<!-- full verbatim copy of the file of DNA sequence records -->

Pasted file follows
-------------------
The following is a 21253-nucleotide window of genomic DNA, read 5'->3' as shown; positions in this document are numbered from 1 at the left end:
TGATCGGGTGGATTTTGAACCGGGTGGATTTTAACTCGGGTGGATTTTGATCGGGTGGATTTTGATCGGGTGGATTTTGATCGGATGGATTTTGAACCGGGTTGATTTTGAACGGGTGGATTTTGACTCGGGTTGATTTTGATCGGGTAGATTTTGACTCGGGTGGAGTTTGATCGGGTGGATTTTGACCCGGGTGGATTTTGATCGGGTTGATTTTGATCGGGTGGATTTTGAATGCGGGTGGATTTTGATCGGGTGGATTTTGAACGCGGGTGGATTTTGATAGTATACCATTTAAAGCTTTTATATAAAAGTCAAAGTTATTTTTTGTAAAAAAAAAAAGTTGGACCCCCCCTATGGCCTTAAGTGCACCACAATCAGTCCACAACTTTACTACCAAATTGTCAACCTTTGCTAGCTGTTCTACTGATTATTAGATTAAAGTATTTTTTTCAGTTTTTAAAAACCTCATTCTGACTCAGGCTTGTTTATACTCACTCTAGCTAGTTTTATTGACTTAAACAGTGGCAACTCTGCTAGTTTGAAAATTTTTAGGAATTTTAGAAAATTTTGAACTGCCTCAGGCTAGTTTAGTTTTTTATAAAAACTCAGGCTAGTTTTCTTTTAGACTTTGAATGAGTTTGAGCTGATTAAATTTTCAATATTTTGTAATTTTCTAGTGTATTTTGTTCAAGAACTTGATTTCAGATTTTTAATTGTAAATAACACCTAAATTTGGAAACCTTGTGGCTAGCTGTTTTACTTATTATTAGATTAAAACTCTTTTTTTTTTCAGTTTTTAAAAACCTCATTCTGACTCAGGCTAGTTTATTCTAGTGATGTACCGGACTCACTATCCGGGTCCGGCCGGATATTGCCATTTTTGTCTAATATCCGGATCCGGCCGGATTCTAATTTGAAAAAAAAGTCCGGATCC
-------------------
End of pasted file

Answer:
The following is a 21253-nucleotide window of genomic DNA, read 5'->3' as shown; positions in this document are numbered from 1 at the left end:
TGATCGGGTGGATTTTGAACCGGGTGGATTTTAACTCGGGTGGATTTTGATCGGGTGGATTTTGATCGGGTGGATTTTGATCGGATGGATTTTGAACCGGGTTGATTTTGAACGGGTGGATTTTGACTCGGGTTGATTTTGATCGGGTAGATTTTGACTCGGGTGGAGTTTGATCGGGTGGATTTTGACCCGGGTGGATTTTGATCGGGTTGATTTTGATCGGGTGGATTTTGAATGCGGGTGGATTTTGATCGGGTGGATTTTGAACGCGGGTGGATTTTGATAGTATACCATTTAAAGCTTTTATATAAAAGTCAAAGTTATTTTTTGTAAAAAAAAAAAGTTGGACCCCCCCTATGGCCTTAAGTGCACCACAATCAGTCCACAACTTTACTACCAAATTGTCAACCTTTGCTAGCTGTTCTACTGATTATTAGATTAAAGTATTTTTTTCAGTTTTTAAAAACCTCATTCTGACTCAGGCTTGTTTATACTCACTCTAGCTAGTTTTATTGACTTAAACAGTGGCAACTCTGCTAGTTTGAAAATTTTTAGGAATTTTAGAAAATTTTGAACTGCCTCAGGCTAGTTTAGTTTTTTATAAAAACTCAGGCTAGTTTTCTTTTAGACTTTGAATGAGTTTGAGCTGATTAAATTTTCAATATTTTGTAATTTTCTAGTGTATTTTGTTCAAGAACTTGATTTCAGATTTTTAATTGTAAATAACACCTAAATTTGGAAACCTTGTGGCTAGCTGTTTTACTTATTATTAGATTAAAACTCTTTTTTTTTTCAGTTTTTAAAAACCTCATTCTGACTCAGGCTAGTTTATTCTAGTGATGTACCGGACTCACTATCCGGGTCCGGCCGGATATTGCCATTTTTGTCTAATATCCGGATCCGGCCGGATTCTAATTTGAAAAAAAAGTCCGGATCC